Universities and venture capital firms have a mutually beneficial relationship that fosters innovation and economic growth. Universities are important centres for research, innovation, and the creation of intellectual property. They produce cutting-edge technologies and inventions through academic research, which venture capital firms recognise as having great potential. Collaboration between universities and venture capital firms takes different forms, including joint research projects, licensing agreements, and direct investment in university research startups. Universities facilitate the commercialisation of academic discoveries through their technology transfer offices, while venture capital firms provide the necessary capital and expertise to develop, scale, and market these technologies effectively. The collaboration between universities and venture capital firms not only drives the growth of startups but also contributes to the broader dissemination of knowledge and advancements, promoting both societal and economic progress.
The Global Innovation Index of 2023 highlights that innovation output at the local level is as important as national output. The report identifies the top 100 science and technology clusters worldwide, which are geographic areas with a high concentration of inventors and scientific authors. Clusters in Europe and the United States exhibit a higher intensity of S&T activity than those in Asia. The United States has eight clusters in the top 25, followed by Germany with three clusters (including Munich, which moved up to the 10th spot), and the United Kingdom, Japan, the Republic of Korea, and Sweden, each with two clusters. Cambridge and Oxford are among the top three rankings by intensity in the United Kingdom, while Kanazawa and Tokyo-Yokohama improved their ranking in Japan. Seoul entered the top 25 in the Republic of Korea, whereas Lund-Malmö dropped out of the top 25 in Sweden.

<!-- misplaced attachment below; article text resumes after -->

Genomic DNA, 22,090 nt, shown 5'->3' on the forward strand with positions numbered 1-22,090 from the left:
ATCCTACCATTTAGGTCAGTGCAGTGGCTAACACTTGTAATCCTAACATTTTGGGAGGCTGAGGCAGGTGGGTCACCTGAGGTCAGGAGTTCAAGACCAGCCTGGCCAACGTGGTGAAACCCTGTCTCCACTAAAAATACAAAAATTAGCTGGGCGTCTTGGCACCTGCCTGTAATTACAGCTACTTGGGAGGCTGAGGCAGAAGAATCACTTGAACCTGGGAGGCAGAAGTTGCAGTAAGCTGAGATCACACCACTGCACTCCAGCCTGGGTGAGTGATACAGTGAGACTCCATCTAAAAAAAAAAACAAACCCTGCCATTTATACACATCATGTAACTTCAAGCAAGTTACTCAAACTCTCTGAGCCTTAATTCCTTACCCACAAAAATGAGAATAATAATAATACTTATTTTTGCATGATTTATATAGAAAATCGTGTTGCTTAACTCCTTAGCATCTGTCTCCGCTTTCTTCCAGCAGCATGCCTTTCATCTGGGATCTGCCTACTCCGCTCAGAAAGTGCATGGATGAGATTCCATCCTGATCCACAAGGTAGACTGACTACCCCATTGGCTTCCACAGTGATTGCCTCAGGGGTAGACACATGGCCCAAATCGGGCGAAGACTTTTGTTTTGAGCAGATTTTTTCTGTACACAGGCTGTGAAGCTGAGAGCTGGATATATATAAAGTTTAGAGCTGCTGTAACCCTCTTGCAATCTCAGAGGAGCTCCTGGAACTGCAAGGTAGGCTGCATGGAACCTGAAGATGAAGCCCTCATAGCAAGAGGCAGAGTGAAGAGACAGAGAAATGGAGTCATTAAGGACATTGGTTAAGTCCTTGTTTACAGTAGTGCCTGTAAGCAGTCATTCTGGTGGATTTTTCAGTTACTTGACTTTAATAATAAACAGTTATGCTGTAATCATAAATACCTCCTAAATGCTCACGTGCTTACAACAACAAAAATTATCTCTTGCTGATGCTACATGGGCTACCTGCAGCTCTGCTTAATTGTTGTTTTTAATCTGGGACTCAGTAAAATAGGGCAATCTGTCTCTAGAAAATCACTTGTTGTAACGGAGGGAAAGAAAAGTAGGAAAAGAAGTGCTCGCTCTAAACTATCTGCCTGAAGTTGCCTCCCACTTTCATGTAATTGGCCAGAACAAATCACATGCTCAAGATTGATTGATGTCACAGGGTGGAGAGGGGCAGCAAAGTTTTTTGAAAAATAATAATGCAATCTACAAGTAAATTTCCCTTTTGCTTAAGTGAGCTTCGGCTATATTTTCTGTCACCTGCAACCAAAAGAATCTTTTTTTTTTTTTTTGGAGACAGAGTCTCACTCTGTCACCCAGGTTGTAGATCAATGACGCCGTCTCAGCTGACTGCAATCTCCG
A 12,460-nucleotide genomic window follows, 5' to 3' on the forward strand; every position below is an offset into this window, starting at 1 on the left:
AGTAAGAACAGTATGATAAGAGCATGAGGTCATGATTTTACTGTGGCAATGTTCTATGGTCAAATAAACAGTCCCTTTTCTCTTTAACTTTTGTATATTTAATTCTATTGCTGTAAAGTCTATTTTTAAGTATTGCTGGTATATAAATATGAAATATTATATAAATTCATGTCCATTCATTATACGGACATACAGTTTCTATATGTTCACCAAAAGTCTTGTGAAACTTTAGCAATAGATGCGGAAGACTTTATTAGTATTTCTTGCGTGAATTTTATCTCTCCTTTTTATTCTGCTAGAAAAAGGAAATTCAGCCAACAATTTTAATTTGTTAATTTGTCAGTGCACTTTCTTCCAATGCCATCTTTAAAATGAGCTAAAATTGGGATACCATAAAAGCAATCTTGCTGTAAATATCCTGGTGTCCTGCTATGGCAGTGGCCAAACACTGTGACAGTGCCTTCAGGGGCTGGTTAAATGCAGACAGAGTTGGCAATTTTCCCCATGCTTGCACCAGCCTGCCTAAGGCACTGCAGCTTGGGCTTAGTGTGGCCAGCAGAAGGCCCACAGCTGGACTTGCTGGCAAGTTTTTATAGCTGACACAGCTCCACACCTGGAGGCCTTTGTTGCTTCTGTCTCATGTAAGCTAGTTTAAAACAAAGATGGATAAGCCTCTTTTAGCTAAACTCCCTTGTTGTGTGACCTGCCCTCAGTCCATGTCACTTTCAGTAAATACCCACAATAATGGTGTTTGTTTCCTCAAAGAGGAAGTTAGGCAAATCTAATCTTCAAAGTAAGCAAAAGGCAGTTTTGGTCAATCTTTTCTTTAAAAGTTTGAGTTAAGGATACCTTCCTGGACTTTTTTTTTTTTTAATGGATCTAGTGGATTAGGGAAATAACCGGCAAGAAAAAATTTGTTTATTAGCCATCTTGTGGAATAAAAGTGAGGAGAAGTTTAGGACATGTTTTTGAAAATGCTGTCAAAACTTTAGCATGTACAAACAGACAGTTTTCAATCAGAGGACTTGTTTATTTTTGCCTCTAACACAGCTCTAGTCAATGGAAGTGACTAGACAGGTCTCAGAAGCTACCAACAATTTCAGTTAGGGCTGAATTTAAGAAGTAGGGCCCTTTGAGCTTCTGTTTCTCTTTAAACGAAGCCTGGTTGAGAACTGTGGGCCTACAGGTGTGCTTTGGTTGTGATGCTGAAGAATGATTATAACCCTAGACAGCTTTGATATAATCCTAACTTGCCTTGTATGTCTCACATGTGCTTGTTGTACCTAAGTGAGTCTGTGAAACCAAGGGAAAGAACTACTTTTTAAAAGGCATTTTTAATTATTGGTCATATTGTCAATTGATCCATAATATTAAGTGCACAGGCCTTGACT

The Global Innovation Index 2023 highlights India's remarkable progress in the field of innovation, with a notable improvement However, it also underscores the urgent need for reform in the higher education system to foster a culture of innovation in the country. The success stories of top-ranked economies demonstrate the pivotal role of universities in driving innovation and economic growth. Initiatives like sharing patent rights and reduced fees for patent filing are steps in the right direction toward realising India's potential as a global innovation powerhouse but a lot more needs to be done in order to make the country a soft power in terms of innovation and research.
Written by Shivani, Visualisation by Bhupesh for the IP Wave.